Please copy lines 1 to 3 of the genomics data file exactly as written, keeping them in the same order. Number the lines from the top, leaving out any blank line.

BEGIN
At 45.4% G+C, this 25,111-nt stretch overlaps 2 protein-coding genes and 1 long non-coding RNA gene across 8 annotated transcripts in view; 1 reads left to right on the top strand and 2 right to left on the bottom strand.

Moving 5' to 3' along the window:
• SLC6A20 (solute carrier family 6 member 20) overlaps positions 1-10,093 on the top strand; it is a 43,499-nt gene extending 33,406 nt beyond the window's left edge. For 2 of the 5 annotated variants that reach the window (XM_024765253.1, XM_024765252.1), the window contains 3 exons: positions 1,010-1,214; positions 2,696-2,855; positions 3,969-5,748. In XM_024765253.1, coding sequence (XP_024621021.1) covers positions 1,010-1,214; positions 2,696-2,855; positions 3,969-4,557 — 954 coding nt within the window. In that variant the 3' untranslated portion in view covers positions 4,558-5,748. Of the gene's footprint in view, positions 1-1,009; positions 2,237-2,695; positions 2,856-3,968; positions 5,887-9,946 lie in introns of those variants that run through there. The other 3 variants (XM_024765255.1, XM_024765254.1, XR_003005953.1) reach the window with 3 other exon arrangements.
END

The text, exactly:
At 45.4% G+C, this 25,111-nt stretch overlaps 2 protein-coding genes and 1 long non-coding RNA gene across 8 annotated transcripts in view; 1 reads left to right on the top strand and 2 right to left on the bottom strand.

Moving 5' to 3' along the window:
• SLC6A20 (solute carrier family 6 member 20) overlaps positions 1-10,093 on the top strand; it is a 43,499-nt gene extending 33,406 nt beyond the window's left edge. For 2 of the 5 annotated variants that reach the window (XM_024765253.1, XM_024765252.1), the window contains 3 exons: positions 1,010-1,214; positions 2,696-2,855; positions 3,969-5,748. In XM_024765253.1, coding sequence (XP_024621021.1) covers positions 1,010-1,214; positions 2,696-2,855; positions 3,969-4,557 — 954 coding nt within the window. In that variant the 3' untranslated portion in view covers positions 4,558-5,748. Of the gene's footprint in view, positions 1-1,009; positions 2,237-2,695; positions 2,856-3,968; positions 5,887-9,946 lie in introns of those variants that run through there. The other 3 variants (XM_024765255.1, XM_024765254.1, XR_003005953.1) reach the window with 3 other exon arrangements.